Baby steps of proper VR demoing in public installations

Baby steps of proper VR demoing in public installations

Virtual reality is still in its infancy, and like any infant it requires a delicate touch, most importantly for those pioneers who are trying it for the first time and the minders who guide them through what can be an emotional and breath-taking first experience. Although the technology is making leaps and bounds forward, in particular with next generation headsets coming out later this year that will finally look to cut the cord, it cannot be denied that virtual reality in its current iterative state needs proper supervision to ensure public installations are enjoyed by users in a safe & contained manner.

Having experienced hundreds of virtual reality experiences across nearly a dozen platforms and minded over 1000+ users through VR experiences at events/exhibitions/conferences over the last 4 years I have seen my fair share of heavy handed approaches to presenting virtual reality. Here are some of the tips & tricks I’ve learnt in minding first timers explore virtual worlds;

Before the event;

– Ensure the experience you are going to be demoing allows users to explore & navigate around with as little assistance from a minder as possible. An intuitive experience designed with the novice in mind is far more welcoming to a new comer than an overwhelmingly complex one that risks pushing the user to the point of taking the headset off or needing someone to help them navigate the world like a VR invalid. If you are developing the experience then this comes down to a lot of user testing (outside of your tech savy colleagues!).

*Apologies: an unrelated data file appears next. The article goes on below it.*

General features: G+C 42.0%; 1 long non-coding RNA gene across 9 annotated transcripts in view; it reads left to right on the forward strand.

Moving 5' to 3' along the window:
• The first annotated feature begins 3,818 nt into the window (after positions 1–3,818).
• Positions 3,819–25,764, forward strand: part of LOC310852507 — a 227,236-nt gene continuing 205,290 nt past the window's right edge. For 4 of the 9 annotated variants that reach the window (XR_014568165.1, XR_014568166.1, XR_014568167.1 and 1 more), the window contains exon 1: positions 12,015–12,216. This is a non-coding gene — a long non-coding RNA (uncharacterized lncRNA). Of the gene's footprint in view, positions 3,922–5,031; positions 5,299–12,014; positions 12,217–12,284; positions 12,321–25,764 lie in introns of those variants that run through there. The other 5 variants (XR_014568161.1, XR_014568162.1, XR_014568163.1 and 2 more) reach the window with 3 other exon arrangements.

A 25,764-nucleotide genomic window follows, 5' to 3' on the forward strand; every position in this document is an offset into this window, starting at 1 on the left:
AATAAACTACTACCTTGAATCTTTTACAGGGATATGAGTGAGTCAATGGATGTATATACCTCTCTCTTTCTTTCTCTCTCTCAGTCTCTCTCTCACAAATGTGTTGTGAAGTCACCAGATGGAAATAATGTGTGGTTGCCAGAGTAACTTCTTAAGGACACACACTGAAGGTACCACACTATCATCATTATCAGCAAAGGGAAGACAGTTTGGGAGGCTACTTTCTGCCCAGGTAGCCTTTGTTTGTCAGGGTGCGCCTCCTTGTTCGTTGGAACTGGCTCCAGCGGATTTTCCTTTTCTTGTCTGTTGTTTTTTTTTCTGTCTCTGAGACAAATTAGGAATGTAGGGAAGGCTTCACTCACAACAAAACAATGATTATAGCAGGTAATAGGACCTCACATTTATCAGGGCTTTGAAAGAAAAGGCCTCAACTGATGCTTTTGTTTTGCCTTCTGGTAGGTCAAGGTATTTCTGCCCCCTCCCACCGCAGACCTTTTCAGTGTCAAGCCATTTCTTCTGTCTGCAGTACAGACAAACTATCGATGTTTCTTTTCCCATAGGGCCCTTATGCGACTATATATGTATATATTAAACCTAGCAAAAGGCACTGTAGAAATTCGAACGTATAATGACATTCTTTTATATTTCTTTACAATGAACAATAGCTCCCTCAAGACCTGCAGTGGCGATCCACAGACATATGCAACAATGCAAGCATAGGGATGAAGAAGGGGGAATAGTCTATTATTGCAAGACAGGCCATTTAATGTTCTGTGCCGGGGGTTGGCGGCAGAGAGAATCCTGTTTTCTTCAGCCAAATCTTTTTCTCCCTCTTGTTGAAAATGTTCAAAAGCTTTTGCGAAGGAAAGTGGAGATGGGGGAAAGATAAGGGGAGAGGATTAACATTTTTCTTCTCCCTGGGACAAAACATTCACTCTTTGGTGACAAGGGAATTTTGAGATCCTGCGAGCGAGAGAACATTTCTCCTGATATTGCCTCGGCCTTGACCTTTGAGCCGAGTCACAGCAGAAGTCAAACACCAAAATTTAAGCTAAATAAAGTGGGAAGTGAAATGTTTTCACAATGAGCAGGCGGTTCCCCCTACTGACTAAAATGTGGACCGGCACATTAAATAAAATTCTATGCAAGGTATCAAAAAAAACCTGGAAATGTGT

– Choose an interaction input solution that is easy for your target user. Although the Oculus Touch are pretty sweet they might be intimidating for the non-gamer. We at Glitch find Leap Motion a great choice as it allows the users to use the most familiar form of interaction available to them; their bare hands. And a little bird told us generation II is very much on track for 2018 – brilliant.

– You would have thought by now the VR community would have figured this one out but its 2018 and I still feel the need to say this; avoid overwhelming the novice user with fast moving / fast paced experiences such as flying or skiing experiences. Or if this is “your thing” then make sure it is as water tight as possible when it comes to motion sickness. A bad impression for early stage VR lasts a very very long time.